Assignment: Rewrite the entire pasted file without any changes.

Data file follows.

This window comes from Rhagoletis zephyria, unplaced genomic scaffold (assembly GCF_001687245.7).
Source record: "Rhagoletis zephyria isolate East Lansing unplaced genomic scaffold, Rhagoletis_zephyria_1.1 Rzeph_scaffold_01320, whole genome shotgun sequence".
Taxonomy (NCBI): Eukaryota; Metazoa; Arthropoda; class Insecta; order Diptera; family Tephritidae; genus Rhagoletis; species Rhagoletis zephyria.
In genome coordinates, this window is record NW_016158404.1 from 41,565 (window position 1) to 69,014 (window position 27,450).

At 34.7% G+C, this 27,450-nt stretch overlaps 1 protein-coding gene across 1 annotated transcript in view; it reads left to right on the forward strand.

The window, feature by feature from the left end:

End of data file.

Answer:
This window comes from Rhagoletis zephyria, unplaced genomic scaffold (assembly GCF_001687245.7).
Source record: "Rhagoletis zephyria isolate East Lansing unplaced genomic scaffold, Rhagoletis_zephyria_1.1 Rzeph_scaffold_01320, whole genome shotgun sequence".
Taxonomy (NCBI): Eukaryota; Metazoa; Arthropoda; class Insecta; order Diptera; family Tephritidae; genus Rhagoletis; species Rhagoletis zephyria.
In genome coordinates, this window is record NW_016158404.1 from 41,565 (window position 1) to 69,014 (window position 27,450).

At 34.7% G+C, this 27,450-nt stretch overlaps 1 protein-coding gene across 1 annotated transcript in view; it reads left to right on the forward strand.

The window, feature by feature from the left end: